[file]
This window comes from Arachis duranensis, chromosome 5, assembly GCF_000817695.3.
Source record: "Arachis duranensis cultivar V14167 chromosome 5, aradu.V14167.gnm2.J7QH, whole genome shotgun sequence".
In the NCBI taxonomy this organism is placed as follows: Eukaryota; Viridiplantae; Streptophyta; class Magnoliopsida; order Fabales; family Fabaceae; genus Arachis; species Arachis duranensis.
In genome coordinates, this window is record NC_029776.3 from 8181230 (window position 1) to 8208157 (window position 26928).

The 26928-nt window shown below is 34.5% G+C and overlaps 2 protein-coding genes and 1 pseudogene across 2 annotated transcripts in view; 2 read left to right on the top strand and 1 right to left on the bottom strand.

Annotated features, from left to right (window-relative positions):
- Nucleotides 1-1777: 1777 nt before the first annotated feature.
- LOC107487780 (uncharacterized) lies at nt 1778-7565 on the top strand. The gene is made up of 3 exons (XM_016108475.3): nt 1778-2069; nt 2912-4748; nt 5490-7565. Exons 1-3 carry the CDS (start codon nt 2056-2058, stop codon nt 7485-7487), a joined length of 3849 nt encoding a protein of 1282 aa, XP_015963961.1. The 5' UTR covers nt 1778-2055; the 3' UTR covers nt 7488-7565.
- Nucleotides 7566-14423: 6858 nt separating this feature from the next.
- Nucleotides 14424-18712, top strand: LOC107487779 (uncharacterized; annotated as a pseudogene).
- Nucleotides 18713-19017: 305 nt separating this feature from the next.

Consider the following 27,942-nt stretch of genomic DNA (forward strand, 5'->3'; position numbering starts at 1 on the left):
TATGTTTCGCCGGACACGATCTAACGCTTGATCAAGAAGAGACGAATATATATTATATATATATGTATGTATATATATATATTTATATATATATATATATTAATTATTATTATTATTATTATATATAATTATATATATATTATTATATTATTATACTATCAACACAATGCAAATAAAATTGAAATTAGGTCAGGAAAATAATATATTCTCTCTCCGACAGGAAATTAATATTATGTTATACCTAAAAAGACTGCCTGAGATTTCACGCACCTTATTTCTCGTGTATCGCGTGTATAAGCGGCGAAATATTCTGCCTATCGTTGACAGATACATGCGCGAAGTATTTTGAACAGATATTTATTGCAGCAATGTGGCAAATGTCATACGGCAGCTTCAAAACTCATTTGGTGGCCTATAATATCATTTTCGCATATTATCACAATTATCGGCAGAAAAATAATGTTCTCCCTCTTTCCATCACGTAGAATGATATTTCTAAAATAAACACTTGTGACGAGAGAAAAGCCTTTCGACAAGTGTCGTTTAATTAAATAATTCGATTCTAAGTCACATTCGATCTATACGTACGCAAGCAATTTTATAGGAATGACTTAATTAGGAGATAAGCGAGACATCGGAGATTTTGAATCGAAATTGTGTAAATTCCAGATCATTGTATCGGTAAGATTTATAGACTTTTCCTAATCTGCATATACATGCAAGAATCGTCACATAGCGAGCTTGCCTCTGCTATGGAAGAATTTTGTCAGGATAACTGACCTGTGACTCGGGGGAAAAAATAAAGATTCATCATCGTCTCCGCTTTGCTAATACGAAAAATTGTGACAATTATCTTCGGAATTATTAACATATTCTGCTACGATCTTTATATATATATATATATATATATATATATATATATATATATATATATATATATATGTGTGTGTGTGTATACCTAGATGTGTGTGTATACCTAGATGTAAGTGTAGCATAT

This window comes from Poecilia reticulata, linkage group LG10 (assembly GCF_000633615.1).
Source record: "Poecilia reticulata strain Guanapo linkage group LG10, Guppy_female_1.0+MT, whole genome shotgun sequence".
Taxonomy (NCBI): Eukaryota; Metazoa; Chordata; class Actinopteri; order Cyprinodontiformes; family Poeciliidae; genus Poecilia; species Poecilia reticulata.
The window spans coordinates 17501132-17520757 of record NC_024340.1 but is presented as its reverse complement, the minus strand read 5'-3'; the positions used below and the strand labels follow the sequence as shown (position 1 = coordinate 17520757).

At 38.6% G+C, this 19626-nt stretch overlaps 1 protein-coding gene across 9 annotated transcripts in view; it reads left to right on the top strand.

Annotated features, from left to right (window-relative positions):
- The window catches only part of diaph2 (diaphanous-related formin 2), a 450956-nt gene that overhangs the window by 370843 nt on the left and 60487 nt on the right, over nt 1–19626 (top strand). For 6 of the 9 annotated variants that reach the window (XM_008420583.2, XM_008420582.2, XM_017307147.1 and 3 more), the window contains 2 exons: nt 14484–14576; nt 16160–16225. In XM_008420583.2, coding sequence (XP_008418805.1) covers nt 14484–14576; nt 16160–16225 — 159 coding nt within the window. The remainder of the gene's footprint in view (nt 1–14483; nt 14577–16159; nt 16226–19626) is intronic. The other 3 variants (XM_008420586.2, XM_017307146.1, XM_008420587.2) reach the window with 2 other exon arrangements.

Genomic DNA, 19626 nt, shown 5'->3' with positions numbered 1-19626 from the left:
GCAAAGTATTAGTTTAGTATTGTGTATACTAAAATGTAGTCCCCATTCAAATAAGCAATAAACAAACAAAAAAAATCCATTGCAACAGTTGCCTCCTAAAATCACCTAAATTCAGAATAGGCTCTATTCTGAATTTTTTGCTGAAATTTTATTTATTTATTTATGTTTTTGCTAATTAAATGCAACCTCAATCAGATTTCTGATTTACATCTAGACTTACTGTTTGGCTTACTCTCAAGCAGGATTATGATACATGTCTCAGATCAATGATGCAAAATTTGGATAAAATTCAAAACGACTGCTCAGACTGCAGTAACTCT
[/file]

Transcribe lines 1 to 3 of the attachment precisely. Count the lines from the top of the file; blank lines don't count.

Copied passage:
This window comes from Arachis duranensis, chromosome 5, assembly GCF_000817695.3.
Source record: "Arachis duranensis cultivar V14167 chromosome 5, aradu.V14167.gnm2.J7QH, whole genome shotgun sequence".
In the NCBI taxonomy this organism is placed as follows: Eukaryota; Viridiplantae; Streptophyta; class Magnoliopsida; order Fabales; family Fabaceae; genus Arachis; species Arachis duranensis.